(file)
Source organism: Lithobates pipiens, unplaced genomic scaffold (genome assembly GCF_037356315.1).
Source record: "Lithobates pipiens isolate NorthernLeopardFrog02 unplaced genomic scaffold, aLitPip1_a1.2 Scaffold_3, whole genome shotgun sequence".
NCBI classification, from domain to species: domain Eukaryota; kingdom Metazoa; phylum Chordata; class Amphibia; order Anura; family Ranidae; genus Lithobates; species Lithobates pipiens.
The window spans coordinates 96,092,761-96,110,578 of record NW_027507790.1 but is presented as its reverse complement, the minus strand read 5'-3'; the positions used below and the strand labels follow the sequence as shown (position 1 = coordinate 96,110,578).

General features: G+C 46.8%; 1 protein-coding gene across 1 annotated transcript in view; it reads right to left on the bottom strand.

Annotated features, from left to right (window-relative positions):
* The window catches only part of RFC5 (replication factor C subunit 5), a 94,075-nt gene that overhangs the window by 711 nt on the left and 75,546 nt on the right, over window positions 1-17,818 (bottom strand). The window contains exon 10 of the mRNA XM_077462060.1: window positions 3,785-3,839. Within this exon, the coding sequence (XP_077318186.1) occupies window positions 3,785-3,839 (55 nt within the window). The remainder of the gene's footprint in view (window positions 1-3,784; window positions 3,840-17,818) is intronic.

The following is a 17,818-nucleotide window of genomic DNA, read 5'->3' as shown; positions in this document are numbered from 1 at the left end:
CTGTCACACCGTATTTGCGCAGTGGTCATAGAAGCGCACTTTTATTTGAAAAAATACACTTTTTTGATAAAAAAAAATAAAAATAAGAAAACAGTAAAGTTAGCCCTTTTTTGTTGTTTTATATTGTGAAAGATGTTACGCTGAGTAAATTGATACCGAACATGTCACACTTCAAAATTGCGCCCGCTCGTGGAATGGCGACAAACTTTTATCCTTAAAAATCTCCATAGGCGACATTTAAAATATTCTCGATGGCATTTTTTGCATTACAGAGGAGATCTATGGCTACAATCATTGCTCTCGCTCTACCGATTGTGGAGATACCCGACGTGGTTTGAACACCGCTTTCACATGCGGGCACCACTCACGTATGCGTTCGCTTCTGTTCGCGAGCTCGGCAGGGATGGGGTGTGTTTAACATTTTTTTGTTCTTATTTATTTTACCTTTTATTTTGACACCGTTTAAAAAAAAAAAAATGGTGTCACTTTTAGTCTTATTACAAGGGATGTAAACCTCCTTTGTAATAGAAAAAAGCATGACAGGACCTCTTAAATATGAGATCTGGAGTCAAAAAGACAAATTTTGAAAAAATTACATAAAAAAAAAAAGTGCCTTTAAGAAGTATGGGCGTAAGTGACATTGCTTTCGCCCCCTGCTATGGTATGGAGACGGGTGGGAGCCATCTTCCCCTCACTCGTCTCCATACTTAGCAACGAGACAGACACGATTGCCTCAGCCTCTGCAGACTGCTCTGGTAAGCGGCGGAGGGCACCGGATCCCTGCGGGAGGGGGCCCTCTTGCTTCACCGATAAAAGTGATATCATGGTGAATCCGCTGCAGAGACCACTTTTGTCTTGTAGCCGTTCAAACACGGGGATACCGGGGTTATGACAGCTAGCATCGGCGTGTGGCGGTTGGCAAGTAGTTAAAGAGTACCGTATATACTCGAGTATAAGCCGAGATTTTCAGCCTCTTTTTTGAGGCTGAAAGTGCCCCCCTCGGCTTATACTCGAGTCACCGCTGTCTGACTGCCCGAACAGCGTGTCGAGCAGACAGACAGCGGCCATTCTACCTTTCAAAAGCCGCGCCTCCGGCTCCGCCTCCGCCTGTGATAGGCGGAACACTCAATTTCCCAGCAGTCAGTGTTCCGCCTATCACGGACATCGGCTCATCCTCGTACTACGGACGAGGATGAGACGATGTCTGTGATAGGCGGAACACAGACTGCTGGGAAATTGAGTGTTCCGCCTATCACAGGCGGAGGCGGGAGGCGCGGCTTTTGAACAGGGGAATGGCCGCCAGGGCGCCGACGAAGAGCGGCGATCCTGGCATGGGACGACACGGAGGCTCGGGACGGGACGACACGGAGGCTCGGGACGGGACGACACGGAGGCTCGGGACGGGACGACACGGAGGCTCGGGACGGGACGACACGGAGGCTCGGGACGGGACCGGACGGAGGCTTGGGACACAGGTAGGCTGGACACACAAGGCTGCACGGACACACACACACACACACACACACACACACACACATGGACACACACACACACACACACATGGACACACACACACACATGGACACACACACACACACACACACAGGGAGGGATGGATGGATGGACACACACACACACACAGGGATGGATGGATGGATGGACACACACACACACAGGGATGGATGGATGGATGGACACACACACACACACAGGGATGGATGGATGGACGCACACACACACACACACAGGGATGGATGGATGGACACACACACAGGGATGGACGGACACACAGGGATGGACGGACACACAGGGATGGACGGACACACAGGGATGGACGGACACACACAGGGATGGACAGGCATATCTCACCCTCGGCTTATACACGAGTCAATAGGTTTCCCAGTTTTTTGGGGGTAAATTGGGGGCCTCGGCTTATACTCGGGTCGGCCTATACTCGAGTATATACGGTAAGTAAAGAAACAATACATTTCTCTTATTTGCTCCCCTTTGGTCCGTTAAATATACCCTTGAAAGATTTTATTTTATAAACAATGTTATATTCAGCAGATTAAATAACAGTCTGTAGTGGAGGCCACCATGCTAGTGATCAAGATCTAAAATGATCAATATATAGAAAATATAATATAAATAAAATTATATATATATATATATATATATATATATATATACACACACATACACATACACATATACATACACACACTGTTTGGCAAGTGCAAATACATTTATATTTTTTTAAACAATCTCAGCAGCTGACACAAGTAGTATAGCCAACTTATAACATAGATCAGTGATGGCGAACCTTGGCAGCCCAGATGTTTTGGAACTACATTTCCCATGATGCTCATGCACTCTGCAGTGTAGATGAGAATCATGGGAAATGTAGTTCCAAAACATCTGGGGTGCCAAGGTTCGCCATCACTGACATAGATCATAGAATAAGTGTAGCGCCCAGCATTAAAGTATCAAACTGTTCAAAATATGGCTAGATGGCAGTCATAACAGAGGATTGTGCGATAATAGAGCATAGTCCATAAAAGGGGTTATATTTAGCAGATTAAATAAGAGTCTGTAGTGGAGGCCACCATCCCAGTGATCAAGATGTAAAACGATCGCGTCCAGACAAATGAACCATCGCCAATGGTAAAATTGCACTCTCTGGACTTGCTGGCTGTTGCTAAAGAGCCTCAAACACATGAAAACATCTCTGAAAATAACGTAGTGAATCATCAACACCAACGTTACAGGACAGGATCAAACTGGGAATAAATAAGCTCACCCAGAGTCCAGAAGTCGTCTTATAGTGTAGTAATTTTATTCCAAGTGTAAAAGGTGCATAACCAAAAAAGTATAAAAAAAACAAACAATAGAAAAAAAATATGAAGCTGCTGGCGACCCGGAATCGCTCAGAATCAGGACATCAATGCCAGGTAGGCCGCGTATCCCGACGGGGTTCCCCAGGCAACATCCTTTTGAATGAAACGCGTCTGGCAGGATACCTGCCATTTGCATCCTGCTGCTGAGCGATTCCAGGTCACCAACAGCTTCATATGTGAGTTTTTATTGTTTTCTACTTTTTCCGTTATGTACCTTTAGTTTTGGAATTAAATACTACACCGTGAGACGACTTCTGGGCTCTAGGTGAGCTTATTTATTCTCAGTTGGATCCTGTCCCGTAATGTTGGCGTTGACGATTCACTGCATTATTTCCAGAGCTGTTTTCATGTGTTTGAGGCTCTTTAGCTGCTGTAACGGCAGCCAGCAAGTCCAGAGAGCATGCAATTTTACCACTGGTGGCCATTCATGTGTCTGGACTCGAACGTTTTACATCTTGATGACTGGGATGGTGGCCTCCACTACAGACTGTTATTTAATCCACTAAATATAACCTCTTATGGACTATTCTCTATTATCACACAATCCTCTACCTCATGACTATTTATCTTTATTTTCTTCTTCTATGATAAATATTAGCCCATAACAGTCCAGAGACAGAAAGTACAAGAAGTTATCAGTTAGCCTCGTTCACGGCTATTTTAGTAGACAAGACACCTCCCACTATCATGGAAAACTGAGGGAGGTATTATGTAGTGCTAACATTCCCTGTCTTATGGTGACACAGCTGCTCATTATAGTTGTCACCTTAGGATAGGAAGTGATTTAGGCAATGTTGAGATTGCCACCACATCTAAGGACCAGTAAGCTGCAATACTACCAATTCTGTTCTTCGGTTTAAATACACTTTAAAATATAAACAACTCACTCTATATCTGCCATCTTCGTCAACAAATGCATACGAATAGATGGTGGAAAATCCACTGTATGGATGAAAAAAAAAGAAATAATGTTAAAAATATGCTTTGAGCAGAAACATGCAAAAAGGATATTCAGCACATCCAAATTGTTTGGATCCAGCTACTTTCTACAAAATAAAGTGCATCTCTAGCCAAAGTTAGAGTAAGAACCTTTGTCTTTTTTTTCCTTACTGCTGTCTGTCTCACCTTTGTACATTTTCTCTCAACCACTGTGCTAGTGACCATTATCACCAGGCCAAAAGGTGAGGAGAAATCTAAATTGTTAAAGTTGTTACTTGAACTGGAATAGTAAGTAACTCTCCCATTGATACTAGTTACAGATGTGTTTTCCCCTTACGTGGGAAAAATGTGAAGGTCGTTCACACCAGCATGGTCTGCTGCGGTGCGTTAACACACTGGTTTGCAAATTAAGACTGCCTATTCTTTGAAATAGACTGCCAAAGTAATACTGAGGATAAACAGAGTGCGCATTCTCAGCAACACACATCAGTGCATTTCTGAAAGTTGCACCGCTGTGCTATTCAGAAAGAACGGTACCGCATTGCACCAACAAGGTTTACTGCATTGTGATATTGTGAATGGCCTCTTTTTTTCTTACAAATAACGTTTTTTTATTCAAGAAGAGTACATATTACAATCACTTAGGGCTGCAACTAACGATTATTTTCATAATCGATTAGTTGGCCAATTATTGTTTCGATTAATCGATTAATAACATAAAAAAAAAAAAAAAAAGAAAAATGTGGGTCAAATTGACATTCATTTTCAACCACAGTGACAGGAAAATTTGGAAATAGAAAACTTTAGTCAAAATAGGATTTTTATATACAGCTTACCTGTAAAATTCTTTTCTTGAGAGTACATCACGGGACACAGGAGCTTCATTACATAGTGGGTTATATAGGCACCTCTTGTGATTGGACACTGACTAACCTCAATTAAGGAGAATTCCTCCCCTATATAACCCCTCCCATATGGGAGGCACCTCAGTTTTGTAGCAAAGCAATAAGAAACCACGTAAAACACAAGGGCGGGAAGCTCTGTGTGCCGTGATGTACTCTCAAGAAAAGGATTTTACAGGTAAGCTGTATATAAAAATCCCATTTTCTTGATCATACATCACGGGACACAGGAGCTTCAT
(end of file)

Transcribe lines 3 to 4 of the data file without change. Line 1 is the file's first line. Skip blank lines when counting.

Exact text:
NCBI classification, from domain to species: domain Eukaryota; kingdom Metazoa; phylum Chordata; class Amphibia; order Anura; family Ranidae; genus Lithobates; species Lithobates pipiens.
The window spans coordinates 96,092,761-96,110,578 of record NW_027507790.1 but is presented as its reverse complement, the minus strand read 5'-3'; the positions used below and the strand labels follow the sequence as shown (position 1 = coordinate 96,110,578).